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View Diary: Daily Kos Elections Martin Luther King, Jr./Inauguration Day Open Thread (272 comments)

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  •  How long can Boehner get away with that? (4+ / 0-)
    Recommended by:
    KingofSpades, itskevin, jncca, MichaelNY

    He would be acting for the good of the country but I cannot see how he survives long term with his caucus. They basically become a majority in name only on anything that matters. Can you imagine the reaction round these parts if a Democratic speaker was passing legislation with Republican votes?

    "What do you mean "conspiracy"? Does that mean it's someone's imaginings and that the actual polls hovered right around the result?" - petral

    by conspiracy on Mon Jan 21, 2013 at 11:36:15 AM PST

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    •  Well the Bollweevils had their fun (2+ / 0-)
      Recommended by:
      KingofSpades, MichaelNY

      much to Tip O'Neill's dismay, during the 1981-1983 session. The Democrats while having control of the house, lacked true ideological control.

      Thus much of Reagan's tax polies and deregulation bill were passed much in part from the Bollweevils siding with the Republicans.

      Tip O'Neill basically said that Reagan and the Republicans owned the economy at that point and would be to blame if a recession occured (which it did in in '82)

      "Unfortunately when the Republican party needs to be a big tent party it seems to me we are doing everything we can to become a pup tent party. " — Virginia Lt. Gov. Bill Bolling (R)

      by lordpet8 on Mon Jan 21, 2013 at 11:50:44 AM PST

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      •  the main difference here (2+ / 0-)
        Recommended by:
        jncca, MichaelNY

        was that Tip O'Neill was not voting with conservative Democrats and Republicans, unlike what Boehner is doing.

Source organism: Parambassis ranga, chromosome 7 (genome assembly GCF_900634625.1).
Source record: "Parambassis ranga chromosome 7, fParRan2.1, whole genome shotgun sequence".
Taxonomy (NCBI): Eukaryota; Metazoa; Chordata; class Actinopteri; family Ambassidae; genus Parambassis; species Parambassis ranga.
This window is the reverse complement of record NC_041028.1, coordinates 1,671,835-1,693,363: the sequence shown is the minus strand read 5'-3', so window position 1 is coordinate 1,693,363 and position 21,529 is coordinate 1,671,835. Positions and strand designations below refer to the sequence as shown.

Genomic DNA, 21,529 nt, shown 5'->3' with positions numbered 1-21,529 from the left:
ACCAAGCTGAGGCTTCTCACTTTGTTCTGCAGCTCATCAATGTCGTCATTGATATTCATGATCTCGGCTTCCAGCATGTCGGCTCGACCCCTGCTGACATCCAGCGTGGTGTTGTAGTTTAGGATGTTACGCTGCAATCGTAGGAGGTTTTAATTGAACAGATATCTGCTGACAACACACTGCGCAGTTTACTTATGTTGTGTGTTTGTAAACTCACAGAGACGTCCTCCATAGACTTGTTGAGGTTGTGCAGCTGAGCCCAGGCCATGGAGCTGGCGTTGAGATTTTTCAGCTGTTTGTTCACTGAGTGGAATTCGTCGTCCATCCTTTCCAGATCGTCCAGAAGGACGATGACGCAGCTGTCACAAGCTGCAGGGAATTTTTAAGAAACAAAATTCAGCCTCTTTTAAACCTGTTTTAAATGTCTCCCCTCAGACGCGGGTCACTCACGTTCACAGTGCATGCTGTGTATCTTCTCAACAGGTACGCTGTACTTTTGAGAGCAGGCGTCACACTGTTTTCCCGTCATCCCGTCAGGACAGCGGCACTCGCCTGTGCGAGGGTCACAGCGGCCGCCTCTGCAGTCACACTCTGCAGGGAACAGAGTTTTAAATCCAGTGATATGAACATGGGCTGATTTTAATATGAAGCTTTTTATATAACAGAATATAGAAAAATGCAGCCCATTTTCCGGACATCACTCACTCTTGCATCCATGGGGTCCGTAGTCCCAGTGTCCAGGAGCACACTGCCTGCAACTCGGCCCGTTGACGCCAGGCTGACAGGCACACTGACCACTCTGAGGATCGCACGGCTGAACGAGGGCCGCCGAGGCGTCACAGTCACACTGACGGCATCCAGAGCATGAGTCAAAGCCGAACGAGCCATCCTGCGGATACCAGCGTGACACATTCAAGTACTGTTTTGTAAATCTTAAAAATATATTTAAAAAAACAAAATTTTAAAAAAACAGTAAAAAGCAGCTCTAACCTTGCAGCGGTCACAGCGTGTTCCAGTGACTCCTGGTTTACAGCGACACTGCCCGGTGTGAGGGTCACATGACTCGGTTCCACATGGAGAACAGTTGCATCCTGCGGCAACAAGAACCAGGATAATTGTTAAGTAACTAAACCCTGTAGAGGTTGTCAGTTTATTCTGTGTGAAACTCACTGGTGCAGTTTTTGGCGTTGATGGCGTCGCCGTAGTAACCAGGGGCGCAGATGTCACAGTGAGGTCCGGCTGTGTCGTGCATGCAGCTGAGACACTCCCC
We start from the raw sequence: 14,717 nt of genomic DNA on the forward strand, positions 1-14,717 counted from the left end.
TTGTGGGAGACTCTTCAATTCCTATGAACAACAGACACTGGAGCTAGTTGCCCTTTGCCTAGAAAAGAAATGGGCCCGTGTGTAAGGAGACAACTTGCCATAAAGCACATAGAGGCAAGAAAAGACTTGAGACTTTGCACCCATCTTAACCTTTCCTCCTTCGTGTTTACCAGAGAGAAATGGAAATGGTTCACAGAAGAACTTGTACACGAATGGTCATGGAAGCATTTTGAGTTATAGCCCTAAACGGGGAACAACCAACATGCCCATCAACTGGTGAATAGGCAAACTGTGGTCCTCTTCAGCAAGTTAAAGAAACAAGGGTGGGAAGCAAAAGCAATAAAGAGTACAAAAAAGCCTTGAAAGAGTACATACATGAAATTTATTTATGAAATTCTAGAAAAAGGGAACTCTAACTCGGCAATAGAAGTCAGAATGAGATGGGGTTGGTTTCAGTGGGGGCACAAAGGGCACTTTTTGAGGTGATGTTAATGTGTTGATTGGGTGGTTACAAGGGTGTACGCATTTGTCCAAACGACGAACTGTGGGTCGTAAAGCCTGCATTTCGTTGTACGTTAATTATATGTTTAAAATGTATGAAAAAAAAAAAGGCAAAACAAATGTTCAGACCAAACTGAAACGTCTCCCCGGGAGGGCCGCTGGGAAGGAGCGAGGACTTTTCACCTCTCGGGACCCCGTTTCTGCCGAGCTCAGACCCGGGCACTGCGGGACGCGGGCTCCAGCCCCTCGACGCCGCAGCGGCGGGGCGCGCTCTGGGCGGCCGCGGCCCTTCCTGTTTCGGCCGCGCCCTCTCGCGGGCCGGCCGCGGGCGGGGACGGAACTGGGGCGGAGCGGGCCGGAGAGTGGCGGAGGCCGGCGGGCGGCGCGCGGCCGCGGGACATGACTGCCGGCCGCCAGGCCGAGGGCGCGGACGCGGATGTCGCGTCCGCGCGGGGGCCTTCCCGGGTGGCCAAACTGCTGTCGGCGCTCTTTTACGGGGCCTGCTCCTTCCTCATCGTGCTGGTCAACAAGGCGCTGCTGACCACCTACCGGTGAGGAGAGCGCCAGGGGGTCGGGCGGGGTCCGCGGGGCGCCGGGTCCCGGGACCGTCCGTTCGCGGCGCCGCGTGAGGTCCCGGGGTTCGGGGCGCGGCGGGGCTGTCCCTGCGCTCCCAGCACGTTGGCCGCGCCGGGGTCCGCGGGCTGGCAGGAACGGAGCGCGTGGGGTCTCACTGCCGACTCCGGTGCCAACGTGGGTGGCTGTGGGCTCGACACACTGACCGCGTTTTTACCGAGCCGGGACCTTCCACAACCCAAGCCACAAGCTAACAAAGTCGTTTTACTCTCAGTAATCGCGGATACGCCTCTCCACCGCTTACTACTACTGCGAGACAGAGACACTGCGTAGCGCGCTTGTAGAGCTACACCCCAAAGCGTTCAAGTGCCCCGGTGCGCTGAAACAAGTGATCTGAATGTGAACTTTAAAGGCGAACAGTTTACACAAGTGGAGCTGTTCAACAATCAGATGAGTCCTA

"Unfortunately when the Republican party needs to be a big tent party it seems to me we are doing everything we can to become a pup tent party. " — Virginia Lt. Gov. Bill Bolling (R)

        by lordpet8 on Mon Jan 21, 2013 at 11:52:07 AM PST

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    •  Boehner (1+ / 0-)
      Recommended by:
      MichaelNY

      He can get away with it on bills that a majority of the caucus wants to pass but doesn't want to vote for. The cliff and Sandy bills were both like that. Any budget that could pass the Senate would not, so it would make more sense for the GOP to pass its own budget and negotiate with the Senate assuming that they would prefer some sort of compromise budget to no budget at all. If the Senate passes the budget and the House does nothing, that might look worse politically than compromising with the Senate.

      Then again, "sense" and "House GOP" typically don't go into the same sentence.

      SSP poster. 43, new CA-6, -0.25/-3.90

      by sacman701 on Mon Jan 21, 2013 at 12:18:30 PM PST

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      •  I'm just not sure many on the right will care (1+ / 0-)
        Recommended by:
        MichaelNY

        Many House Republicans may well want bills to pass without their votes but the end result is the most important thing to base voters. I think if roles were reversed people could easily argue it a distinction without a difference.

        "What do you mean "conspiracy"? Does that mean it's someone's imaginings and that the actual polls hovered right around the result?" - petral

        by conspiracy on Mon Jan 21, 2013 at 12:24:57 PM PST

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